Re: making more room in root partition for distribution upgrade
- Date: Fri, 18 May 2018 01:19:34 +0000
- From: Andy Smith <andy@xxxxxxxxxxxxxx>
- Subject: Re: making more room in root partition for distribution upgrade
On Thu, May 17, 2018 at 06:06:46PM -0500, Mark Copper wrote:
[sda1 root partition got too small; extended partition on sda2 fills
remainder of disk]
> This must be a FAQ. But there appear to be two ways forward.
> 1. Back-up /home, enlarge / partition, copy back-up back to new, smaller
> /home partition (because /home will then start on a different cylinder so
> data will be lost).
> 2. Carve out a new partition for /usr at end of disk which will free up
> over 6 gb.
> What have other people done?
If using multiple partitions per disk, consider using LVM in future
as otherwise this sort of thing nearly always becomes a chore.
Personally in your situation I'd probably back up /home and then
turn /home's device (/dev/sda6) into an LVM PV, then create LVs for
/home, /var and whatever else takes up significant space before
copying the /home data back in.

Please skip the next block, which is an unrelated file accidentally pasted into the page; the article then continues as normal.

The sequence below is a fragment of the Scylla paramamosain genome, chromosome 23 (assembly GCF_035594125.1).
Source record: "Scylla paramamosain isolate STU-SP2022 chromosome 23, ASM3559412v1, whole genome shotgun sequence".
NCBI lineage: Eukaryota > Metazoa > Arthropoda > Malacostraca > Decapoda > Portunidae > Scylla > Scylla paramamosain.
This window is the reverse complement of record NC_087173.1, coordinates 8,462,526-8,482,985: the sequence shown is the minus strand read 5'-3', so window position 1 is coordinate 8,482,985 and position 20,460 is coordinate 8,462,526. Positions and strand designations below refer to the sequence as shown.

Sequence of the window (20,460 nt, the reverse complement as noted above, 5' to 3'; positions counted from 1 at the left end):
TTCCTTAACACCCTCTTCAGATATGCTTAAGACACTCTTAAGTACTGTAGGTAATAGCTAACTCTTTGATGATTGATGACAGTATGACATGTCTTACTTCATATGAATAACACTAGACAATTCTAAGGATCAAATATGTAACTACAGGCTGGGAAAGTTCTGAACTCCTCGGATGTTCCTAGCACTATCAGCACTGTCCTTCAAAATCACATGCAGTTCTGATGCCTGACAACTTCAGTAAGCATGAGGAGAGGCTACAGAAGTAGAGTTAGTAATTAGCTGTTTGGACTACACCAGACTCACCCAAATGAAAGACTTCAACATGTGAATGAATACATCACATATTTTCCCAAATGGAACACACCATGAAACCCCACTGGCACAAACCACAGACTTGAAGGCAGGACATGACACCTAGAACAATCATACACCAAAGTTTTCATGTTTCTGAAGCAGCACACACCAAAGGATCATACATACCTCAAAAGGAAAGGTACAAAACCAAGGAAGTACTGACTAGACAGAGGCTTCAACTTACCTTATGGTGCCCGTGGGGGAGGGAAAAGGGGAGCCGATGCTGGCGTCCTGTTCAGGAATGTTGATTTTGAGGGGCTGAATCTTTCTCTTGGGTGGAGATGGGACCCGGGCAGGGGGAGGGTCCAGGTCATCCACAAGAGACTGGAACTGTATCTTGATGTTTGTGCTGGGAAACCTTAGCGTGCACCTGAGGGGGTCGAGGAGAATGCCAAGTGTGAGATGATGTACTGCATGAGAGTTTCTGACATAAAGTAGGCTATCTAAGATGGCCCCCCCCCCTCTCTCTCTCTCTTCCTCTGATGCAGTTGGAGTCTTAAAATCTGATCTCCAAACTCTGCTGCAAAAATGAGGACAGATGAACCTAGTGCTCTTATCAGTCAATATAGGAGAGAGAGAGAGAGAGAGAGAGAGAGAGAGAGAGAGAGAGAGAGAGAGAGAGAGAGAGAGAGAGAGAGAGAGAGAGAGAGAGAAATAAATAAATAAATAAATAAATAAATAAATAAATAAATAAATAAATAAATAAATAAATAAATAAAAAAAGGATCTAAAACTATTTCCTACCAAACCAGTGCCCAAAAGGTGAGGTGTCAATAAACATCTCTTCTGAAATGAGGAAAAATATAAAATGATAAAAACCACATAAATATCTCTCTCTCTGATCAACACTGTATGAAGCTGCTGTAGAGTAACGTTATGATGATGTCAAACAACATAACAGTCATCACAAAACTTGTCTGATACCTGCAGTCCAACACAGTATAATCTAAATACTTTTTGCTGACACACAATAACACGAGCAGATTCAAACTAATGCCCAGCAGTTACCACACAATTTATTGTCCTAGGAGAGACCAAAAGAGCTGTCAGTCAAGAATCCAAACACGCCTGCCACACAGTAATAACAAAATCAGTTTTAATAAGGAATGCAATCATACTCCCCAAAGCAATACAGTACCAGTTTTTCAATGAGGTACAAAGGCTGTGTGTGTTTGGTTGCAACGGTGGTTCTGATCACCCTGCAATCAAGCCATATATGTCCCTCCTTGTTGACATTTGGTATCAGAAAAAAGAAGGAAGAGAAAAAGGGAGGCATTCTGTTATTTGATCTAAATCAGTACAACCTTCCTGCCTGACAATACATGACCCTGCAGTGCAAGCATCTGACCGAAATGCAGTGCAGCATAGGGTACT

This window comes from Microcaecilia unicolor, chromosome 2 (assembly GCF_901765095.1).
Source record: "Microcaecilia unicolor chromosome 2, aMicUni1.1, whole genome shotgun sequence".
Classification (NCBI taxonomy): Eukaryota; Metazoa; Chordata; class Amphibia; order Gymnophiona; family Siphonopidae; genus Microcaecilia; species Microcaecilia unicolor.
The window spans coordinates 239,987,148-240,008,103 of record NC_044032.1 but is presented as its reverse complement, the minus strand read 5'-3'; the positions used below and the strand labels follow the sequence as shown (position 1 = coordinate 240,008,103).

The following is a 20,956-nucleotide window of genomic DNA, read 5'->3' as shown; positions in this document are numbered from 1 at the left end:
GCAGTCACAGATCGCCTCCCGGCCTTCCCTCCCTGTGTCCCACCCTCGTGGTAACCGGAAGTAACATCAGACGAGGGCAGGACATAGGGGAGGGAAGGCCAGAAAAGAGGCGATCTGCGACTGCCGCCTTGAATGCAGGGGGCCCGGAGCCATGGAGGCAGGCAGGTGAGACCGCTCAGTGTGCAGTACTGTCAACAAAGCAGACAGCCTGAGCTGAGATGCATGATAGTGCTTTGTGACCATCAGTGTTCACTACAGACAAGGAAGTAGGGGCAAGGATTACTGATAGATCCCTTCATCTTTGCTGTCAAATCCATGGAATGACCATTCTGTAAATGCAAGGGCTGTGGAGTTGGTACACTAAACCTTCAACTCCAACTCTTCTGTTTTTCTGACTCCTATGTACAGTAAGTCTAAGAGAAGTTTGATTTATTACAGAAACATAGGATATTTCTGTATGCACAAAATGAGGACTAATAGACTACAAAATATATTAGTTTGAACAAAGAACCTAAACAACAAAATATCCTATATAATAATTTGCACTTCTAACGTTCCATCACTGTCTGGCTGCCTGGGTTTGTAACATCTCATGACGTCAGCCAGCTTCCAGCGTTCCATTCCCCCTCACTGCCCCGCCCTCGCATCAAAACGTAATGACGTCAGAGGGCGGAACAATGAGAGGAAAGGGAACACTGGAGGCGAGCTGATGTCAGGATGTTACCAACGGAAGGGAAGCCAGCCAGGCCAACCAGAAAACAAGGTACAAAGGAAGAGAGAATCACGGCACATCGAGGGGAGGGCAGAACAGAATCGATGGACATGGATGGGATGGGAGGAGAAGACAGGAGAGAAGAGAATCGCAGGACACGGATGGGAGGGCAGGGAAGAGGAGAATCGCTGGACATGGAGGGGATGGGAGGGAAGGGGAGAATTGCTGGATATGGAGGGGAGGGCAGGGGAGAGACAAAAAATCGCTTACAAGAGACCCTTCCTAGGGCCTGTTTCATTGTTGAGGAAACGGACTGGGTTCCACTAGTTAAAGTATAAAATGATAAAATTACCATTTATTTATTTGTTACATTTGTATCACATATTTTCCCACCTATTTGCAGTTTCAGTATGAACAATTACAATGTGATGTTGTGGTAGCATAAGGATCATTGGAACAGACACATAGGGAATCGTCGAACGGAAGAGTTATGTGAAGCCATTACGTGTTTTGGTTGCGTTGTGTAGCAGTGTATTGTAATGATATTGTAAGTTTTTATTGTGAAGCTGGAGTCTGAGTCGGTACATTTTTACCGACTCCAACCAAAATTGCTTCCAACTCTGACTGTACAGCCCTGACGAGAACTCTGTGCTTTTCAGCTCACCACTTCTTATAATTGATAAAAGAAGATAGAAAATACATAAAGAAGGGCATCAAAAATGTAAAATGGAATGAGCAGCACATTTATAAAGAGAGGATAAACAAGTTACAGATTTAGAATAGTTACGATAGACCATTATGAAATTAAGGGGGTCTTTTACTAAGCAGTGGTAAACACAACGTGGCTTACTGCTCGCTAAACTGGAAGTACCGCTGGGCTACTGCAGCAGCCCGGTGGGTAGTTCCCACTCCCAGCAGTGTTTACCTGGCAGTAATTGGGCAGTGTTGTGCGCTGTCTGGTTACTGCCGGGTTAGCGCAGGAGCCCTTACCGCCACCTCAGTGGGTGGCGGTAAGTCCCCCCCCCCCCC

My reasoning for this is that as you do all of this work as root,
everything in /home is basically just data that is not required for
managing the system. Therefore the procedure is simpler and less
error-prone, in my opinion. It avoids messing about with the root
filesystem, and any kind of partition resizing.
When using LVM I don't tend to split up / and /usr. It is perfectly
possible to have / in LVM; modern grub will cope. But I tend to find
that after one has put all of the larger subdirectories into their
own LV, the combined space usage of /-and-/usr is fairly small and
mostly static. So for simplicity's sake I just rather pick a
reasonable size for / and keep it as a real partition with /usr
I don't generally see the point of putting swap into LVM either,
again because the size of it rarely changes. Should you find you do
require more swap it can always be added later as devices or
As you can see I greatly value simplicity, which for me is a
hard-won lesson in the sysadmin trenches. Other people like a more
exciting life, so each to their own. :)
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